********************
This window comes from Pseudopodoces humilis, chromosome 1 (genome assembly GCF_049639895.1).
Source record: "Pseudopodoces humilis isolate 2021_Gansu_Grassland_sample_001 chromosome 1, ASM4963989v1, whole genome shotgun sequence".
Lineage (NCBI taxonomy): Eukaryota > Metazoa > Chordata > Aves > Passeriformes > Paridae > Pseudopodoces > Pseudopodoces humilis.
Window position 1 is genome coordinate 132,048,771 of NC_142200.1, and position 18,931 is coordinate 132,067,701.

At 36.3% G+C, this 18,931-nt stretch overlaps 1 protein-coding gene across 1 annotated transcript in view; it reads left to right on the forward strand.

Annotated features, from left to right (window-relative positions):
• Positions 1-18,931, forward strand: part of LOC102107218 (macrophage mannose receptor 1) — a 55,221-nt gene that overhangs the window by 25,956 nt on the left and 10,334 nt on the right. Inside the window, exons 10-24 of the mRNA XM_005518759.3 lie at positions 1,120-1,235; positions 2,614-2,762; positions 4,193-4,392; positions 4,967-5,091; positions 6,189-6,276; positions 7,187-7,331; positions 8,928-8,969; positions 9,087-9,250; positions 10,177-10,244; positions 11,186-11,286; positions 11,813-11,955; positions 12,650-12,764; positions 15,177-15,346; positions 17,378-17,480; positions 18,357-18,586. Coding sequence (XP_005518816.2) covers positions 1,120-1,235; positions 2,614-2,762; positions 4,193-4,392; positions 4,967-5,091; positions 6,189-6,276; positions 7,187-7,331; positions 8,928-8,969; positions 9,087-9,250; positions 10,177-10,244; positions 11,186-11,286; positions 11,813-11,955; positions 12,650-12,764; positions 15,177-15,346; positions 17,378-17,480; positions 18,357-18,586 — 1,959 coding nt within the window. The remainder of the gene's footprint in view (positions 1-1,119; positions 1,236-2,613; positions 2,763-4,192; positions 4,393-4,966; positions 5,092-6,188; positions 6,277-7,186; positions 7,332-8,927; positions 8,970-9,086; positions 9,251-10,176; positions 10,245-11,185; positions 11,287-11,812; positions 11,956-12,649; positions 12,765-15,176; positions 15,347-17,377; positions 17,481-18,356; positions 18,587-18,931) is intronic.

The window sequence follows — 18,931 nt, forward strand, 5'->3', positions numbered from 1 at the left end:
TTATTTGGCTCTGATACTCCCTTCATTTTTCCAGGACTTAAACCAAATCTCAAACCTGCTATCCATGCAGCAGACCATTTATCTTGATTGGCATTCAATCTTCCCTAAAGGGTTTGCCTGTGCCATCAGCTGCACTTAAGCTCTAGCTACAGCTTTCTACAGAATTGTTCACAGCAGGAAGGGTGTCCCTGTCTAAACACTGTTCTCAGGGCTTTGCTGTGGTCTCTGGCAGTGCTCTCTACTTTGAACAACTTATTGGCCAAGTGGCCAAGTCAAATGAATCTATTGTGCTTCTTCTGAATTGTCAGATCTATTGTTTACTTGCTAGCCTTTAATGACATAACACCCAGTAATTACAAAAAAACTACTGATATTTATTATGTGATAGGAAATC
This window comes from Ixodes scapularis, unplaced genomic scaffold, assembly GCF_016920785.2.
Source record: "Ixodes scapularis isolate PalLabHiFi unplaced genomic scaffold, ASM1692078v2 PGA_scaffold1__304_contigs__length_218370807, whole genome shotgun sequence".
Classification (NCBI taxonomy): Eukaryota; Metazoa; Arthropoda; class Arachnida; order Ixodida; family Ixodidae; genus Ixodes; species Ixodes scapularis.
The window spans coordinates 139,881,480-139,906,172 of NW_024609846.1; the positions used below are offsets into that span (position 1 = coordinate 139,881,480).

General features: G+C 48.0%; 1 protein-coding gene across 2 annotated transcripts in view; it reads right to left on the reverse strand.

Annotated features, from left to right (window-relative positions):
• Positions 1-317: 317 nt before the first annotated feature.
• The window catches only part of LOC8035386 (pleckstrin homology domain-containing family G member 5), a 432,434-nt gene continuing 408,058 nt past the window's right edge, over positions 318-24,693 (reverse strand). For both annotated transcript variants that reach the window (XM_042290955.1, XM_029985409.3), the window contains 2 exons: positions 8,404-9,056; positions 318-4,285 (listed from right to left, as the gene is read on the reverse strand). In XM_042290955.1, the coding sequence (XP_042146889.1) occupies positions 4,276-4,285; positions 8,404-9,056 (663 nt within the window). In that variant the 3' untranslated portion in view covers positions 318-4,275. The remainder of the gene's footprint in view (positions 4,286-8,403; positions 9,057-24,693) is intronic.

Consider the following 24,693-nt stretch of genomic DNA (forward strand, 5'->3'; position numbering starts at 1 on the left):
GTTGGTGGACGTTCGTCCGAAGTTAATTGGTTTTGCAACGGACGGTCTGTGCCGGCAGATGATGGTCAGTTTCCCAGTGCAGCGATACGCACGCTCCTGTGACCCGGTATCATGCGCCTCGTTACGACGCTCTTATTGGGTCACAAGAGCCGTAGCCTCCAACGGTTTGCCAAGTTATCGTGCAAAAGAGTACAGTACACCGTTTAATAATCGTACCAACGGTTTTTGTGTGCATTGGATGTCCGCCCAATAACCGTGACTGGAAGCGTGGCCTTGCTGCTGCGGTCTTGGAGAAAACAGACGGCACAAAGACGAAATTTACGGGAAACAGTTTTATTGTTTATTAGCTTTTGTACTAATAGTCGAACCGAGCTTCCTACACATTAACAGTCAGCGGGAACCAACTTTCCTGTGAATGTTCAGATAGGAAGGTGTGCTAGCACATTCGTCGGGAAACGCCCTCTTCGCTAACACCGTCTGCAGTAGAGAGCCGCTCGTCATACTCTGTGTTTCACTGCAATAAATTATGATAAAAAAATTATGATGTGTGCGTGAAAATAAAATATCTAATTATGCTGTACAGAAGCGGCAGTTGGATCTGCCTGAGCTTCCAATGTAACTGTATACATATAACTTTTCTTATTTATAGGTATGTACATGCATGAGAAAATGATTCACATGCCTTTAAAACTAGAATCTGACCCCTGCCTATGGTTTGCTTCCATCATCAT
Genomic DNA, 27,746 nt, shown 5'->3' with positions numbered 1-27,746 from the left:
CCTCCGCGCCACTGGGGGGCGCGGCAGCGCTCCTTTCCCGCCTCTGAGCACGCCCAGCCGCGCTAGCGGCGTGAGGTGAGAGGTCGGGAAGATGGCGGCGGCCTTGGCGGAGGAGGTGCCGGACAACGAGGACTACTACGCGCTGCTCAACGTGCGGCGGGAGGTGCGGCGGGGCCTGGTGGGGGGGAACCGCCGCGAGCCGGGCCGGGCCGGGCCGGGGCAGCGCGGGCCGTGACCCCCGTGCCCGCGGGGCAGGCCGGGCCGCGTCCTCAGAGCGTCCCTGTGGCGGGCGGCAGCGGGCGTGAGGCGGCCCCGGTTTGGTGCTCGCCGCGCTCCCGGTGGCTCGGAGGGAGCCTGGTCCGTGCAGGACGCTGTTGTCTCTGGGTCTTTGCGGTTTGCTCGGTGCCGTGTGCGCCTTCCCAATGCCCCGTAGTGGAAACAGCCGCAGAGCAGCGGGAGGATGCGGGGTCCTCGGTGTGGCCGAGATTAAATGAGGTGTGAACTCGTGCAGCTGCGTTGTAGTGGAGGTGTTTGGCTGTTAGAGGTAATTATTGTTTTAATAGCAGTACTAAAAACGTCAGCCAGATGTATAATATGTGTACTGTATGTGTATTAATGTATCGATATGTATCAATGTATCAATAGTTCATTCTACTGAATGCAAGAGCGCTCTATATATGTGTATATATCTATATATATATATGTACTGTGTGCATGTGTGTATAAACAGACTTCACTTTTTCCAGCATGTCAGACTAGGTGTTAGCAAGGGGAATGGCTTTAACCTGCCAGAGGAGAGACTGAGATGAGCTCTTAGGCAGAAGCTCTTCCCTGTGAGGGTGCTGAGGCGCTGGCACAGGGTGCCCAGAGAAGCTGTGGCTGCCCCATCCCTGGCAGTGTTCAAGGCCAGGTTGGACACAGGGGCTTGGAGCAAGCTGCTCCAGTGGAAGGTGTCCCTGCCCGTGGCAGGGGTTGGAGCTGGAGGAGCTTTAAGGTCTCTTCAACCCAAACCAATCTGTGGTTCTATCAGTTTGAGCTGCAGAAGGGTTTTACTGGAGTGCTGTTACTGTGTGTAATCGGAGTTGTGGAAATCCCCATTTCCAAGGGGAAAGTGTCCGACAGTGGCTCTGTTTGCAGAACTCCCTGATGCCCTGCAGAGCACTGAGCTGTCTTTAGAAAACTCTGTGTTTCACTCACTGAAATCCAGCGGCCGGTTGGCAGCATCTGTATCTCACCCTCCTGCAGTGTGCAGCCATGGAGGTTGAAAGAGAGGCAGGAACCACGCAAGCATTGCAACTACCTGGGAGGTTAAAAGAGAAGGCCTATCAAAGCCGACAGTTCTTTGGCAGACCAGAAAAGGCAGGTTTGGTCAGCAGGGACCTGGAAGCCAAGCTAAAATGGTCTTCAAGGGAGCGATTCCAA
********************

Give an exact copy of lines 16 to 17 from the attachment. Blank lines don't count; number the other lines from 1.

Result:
• Positions 1-317: 317 nt before the first annotated feature.
• The window catches only part of LOC8035386 (pleckstrin homology domain-containing family G member 5), a 432,434-nt gene continuing 408,058 nt past the window's right edge, over positions 318-24,693 (reverse strand). For both annotated transcript variants that reach the window (XM_042290955.1, XM_029985409.3), the window contains 2 exons: positions 8,404-9,056; positions 318-4,285 (listed from right to left, as the gene is read on the reverse strand). In XM_042290955.1, the coding sequence (XP_042146889.1) occupies positions 4,276-4,285; positions 8,404-9,056 (663 nt within the window). In that variant the 3' untranslated portion in view covers positions 318-4,275. The remainder of the gene's footprint in view (positions 4,286-8,403; positions 9,057-24,693) is intronic.